Baltimore Fire Chief James Clack addresses Firehouse Expo attendees in 2011.
Photo credit: Photo by Glen E. Ellman/Firehouse
June 07--Baltimore Fire Chief James S. Clack announced Friday he is stepping down, after a five-year tenure that spanned two mayoral administrations as the agency endured several rounds of budget cuts and dealt with increasing demands on its medical units.
Clack, the first chief hired from outside the department's own ranks, came to the agency in 2008 amid a national economic collapse and immediately had to begin dealing with a fiscal crunch. His decisions to eliminate several fire companies have drawn criticism from department members and union leaders.
Clack, 52, will serve through the end of July, when he and his wife Rose will move back to their native Minnesota, he said. In an interview, he cited no other reason for his departure.
"Her parents are getting up in age, so we want to spend time with them and just get back to home," Clack said. He and his wife made the decision following a visit to her parents last month, he said.
Mayor Stephanie Rawlings-Blakehas appointed Jeffrey Segal, the department's current assistant chief of operations, as an interim replacement for Clack while a more exhaustive search is conducted to find Clack's permanent replacement.
Rawlings-Blake kept Clack on as fire chief when she took office amid a scandal that forced her predecessor, Sheila Dixon, out of office.
In a statement on his departure, Rawlings-Blake said Clack "worked successfully to increase our focus on the safety of residents and fire personnel," while noting last year's historic low for fire deaths in the city, at 12. She also noted a program, which Clack has pushed heavily during his tenure, to distribute free smoke alarms to city residents.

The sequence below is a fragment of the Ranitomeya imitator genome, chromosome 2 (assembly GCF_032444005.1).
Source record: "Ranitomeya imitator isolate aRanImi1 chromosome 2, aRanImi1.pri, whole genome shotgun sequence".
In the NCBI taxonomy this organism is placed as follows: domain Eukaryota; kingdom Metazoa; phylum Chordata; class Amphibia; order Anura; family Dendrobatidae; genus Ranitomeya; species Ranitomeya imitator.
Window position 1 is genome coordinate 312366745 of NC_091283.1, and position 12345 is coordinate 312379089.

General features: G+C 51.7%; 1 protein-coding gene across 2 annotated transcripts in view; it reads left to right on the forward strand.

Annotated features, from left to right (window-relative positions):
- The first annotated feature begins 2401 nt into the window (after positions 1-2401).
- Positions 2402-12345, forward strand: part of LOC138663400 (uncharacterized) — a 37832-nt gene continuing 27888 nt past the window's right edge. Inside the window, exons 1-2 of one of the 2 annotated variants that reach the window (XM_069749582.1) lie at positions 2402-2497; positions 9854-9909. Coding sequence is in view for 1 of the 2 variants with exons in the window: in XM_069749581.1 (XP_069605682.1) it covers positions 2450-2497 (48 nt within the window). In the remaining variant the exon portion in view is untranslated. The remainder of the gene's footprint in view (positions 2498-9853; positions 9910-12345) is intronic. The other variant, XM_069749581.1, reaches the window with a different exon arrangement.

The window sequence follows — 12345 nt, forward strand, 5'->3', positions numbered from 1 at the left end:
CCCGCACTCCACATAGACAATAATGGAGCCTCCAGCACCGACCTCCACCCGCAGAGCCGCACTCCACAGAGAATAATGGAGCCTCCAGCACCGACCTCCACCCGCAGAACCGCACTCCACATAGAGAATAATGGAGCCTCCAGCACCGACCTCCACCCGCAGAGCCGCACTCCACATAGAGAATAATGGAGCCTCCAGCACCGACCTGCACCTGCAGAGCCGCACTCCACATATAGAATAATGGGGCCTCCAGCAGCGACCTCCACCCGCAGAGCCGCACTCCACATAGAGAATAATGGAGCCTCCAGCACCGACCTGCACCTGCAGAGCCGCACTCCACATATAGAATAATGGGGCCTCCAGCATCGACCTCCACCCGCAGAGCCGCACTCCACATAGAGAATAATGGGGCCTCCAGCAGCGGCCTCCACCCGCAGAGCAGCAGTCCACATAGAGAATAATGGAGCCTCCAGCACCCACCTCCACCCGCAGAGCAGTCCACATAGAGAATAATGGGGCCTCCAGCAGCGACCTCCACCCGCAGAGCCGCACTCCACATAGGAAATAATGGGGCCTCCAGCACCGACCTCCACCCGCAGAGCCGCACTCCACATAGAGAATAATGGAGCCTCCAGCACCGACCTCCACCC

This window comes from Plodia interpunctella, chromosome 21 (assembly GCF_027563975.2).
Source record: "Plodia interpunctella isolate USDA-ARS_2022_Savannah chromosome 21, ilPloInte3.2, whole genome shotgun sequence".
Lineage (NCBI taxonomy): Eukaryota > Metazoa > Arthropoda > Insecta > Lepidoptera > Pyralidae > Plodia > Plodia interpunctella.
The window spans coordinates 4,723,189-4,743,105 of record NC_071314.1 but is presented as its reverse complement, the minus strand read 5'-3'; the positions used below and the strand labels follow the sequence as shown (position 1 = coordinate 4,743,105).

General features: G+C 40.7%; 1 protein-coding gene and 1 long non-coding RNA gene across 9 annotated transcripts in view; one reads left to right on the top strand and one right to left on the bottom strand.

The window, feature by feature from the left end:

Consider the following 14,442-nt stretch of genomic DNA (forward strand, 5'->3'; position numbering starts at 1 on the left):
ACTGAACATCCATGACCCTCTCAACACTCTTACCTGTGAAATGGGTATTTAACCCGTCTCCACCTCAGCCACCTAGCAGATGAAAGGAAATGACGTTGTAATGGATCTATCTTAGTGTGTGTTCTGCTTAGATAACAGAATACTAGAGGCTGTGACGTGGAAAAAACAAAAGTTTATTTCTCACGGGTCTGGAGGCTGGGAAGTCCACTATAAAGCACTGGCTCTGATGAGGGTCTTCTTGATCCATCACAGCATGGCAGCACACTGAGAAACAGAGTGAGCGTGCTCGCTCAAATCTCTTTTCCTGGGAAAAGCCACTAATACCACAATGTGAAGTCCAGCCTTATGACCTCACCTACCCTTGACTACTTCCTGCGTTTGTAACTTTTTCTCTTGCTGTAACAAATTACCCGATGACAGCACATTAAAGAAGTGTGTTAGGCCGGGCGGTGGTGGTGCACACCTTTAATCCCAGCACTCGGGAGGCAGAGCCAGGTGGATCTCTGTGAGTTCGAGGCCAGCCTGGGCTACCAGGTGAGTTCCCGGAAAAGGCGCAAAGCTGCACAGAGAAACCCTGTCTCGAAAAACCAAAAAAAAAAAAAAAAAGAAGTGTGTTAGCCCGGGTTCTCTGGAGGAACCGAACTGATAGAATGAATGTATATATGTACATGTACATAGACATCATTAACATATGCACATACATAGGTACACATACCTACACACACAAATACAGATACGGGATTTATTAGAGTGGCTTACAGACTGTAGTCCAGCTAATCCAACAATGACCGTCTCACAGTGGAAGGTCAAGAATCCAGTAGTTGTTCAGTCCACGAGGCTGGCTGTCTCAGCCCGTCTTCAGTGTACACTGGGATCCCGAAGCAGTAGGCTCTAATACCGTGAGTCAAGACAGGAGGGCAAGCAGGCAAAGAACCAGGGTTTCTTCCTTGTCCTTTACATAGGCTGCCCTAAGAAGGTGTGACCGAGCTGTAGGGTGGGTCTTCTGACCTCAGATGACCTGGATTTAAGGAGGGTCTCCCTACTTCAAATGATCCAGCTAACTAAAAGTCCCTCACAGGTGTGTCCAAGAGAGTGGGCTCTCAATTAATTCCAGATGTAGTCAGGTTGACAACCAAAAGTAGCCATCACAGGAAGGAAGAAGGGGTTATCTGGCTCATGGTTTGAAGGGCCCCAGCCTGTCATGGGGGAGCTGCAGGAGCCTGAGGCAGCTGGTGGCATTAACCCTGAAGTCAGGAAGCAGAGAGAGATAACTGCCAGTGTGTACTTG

"Chief Clack's commitment to improving the overall operations of the department has prepared us for further achievement in the coming years," she said.
Segal, 44, a Baltimore native who has risen through the ranks of Baltimore's department since his arrival in 1987, has a master's degree in the science of management from Johns Hopkins University. In his current role, Segal oversees all the department's field operations, from fire suppression to emergency medical services and hazmat responses.
"I love the city, I enjoy being in the city," Segal said in an interview. "And being able to be in charge of the fire department is a privilege that usually doesn't come to people."
Rick Hoffman, president of the firefighters union, said he respects Clack, but thinks the native Minnesotan had too little experience to run a big city agency. He said Clack did too little to protect the department from the administration's cuts and leaves the department with low morale.
"On a personal level I think Jim Clack was probably one of the finest men I've ever met in my life, a church-going man faithful to his family," Hoffman said. "On a professional level, I think, unfortunately, he came from a small fire department and got thrown into the big city here, and I think he was swimming up stream since the time he put his boat in the water."
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